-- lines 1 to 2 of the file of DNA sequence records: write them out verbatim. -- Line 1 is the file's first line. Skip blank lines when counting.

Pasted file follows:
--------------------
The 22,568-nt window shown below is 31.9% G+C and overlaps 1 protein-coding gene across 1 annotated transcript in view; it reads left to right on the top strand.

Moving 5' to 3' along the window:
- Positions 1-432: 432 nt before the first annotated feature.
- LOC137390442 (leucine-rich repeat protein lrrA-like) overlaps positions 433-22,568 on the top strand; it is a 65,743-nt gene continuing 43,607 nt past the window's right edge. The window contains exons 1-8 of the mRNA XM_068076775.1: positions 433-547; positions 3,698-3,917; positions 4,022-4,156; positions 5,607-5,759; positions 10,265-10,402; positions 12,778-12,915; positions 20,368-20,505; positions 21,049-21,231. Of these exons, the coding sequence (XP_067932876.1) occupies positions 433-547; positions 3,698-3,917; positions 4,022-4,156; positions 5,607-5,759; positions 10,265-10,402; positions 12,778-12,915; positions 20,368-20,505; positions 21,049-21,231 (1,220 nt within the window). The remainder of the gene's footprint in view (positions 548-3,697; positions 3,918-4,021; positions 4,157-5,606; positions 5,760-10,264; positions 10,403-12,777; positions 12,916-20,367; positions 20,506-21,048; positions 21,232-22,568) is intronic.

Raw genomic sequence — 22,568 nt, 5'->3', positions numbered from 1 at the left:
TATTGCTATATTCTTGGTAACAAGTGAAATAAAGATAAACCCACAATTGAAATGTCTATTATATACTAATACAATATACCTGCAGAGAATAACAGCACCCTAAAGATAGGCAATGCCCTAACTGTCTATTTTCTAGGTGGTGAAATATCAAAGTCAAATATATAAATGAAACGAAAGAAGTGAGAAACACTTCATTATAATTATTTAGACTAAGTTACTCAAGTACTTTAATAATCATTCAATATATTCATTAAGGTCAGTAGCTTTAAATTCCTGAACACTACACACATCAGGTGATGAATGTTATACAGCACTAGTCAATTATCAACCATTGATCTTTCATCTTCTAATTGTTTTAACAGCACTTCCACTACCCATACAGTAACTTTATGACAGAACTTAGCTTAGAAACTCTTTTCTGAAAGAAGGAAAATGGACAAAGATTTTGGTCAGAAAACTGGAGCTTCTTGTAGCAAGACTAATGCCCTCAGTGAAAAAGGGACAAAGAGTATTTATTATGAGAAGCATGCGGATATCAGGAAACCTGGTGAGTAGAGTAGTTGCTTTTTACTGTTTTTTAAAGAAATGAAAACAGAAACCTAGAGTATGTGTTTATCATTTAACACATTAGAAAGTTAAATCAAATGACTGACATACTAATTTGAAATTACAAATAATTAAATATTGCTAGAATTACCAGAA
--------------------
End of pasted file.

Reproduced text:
The 22,568-nt window shown below is 31.9% G+C and overlaps 1 protein-coding gene across 1 annotated transcript in view; it reads left to right on the top strand.

Moving 5' to 3' along the window: